Malloy says the people of CT pay for appeal after appeal. I would like him to cite specific cases. How many of the 11 inmates have their direct appeal completed and how many are in postconviction? I know none of them have ever been into federal district court except Ross, who volunteered.

"Unworkability"? Of course.

Posted by: DaveP | Apr 26, 2012 7:04:01 AM

"I learned firsthand that our system of justice is very imperfect."

Imperfect? Due to Medieval methodologies, it allows 90% of serious crime to go unanswered. When it has a guy, it is the wrong guy. That wrong guy often confesses, and accepts a plea bargain due to the garbage methodology of the lawyer. It is expensive due to the restriction on punishment of the lawyer client.

If imperfection is a reason to end a practice, all human activity must be stopped. The sole human activity that is actually perfect is lawyer rent seeking.

Posted by: Supremacy Claus | Apr 26, 2012 8:28:23 AM

Bill, other than Japan and India and possibly China, are there other nations you're proud to stand with in your support of state orchestrated killings?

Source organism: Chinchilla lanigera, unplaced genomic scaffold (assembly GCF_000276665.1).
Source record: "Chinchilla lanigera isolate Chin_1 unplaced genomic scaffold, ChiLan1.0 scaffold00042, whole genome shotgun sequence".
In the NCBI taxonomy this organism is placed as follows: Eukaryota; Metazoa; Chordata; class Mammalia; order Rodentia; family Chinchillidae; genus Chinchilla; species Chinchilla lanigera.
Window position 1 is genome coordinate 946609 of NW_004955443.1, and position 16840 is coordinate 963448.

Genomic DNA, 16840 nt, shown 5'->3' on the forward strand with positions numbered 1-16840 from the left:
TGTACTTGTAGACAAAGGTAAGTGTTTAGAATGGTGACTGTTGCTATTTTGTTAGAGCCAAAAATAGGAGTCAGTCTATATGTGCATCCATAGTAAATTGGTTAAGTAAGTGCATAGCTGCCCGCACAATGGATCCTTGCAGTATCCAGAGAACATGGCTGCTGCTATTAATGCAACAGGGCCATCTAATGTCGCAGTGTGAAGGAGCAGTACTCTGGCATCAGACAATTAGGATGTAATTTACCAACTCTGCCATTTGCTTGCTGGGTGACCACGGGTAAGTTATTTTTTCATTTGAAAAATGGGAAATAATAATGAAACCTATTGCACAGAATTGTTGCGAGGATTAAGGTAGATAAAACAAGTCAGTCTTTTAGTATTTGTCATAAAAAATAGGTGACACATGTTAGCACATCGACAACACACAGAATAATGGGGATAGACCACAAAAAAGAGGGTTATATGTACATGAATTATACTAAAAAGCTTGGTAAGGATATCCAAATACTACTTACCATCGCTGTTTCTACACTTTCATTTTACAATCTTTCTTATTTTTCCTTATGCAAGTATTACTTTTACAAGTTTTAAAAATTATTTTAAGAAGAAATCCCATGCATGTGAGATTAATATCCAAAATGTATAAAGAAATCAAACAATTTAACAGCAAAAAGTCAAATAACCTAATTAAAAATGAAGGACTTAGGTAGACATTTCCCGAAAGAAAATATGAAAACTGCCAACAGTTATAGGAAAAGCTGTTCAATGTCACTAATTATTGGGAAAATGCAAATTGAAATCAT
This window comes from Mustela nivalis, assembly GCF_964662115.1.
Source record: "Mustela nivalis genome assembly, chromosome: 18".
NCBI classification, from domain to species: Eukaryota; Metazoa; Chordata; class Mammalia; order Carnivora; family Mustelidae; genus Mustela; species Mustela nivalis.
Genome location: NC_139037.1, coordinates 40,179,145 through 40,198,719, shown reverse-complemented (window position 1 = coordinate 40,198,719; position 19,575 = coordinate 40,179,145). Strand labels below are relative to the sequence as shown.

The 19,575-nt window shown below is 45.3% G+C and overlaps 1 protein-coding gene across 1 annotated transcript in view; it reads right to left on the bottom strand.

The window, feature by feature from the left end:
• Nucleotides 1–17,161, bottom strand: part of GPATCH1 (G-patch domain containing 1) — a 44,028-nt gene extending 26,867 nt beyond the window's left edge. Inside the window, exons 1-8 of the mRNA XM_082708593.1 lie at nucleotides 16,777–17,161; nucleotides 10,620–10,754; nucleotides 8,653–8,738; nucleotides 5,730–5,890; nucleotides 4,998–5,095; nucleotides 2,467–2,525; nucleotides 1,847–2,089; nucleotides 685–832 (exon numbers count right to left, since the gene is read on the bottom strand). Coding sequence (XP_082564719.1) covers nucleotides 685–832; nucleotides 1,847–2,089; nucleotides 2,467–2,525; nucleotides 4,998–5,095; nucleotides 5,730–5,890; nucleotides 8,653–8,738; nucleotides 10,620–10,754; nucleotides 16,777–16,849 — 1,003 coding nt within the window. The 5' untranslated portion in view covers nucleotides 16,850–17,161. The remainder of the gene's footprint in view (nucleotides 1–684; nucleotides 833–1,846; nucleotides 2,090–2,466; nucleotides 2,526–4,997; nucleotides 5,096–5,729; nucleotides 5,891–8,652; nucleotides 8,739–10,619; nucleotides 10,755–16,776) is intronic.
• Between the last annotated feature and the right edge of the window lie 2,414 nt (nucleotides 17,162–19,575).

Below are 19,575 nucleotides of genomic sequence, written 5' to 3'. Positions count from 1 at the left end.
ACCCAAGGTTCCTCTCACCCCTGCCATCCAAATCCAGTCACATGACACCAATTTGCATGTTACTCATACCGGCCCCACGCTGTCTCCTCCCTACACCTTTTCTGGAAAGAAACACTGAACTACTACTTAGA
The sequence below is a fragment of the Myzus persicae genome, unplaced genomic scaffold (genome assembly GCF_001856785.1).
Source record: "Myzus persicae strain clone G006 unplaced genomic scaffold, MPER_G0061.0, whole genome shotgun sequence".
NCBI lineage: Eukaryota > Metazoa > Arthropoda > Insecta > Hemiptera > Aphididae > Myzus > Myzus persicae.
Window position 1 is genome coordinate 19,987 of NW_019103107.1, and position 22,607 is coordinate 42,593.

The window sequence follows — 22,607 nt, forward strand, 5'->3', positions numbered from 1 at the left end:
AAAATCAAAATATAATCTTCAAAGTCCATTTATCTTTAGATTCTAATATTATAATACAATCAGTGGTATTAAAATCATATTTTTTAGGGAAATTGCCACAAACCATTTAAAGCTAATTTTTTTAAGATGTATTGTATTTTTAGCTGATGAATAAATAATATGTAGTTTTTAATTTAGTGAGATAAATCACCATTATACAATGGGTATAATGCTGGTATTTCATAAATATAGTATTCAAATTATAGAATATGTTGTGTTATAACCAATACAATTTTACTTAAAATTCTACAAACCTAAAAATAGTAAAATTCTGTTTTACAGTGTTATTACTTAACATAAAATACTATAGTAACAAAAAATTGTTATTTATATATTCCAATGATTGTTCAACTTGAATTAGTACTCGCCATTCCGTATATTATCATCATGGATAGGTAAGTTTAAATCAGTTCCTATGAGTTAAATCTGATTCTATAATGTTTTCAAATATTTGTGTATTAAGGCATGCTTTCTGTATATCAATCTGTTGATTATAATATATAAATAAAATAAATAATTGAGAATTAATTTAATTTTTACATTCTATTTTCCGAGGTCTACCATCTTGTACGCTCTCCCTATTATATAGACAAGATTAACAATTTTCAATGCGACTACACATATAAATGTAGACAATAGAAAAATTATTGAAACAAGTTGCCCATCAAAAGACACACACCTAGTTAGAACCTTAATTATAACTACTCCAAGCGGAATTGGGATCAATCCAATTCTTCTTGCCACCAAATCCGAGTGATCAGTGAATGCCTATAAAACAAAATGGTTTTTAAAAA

Posted by: John K | Apr 26, 2012 9:04:31 AM

John K --

Other than Timmy McVeigh and John Wayne Gacy and possibly Ted Bundy, are there other killers you're proud to stand with in your support for dumbed down "justice" for the worst of the worst?

P.S. As your post shows (thank you!), Gov. Malloy was indeed telling a point-blank lie when he said that the rest of the industrialized world has abandoned the DP.

Posted by: Bill Otis | Apr 26, 2012 9:26:11 AM

Just one observation based on Malloy's statement: This law de jure banning the death penalty is the most over-hyped story out there. Since the state executed a total of two people in the last fifty-two years, passing this law is the functional equivalent of passing a law banning the hunting of dinosaurs.

Posted by: Bill Otis | Apr 26, 2012 9:37:48 AM

Billl Otis,

The governor's statement is a forceful argument in favor of abolition of the death penalty--particularly powerful from a long-time former prosecutor: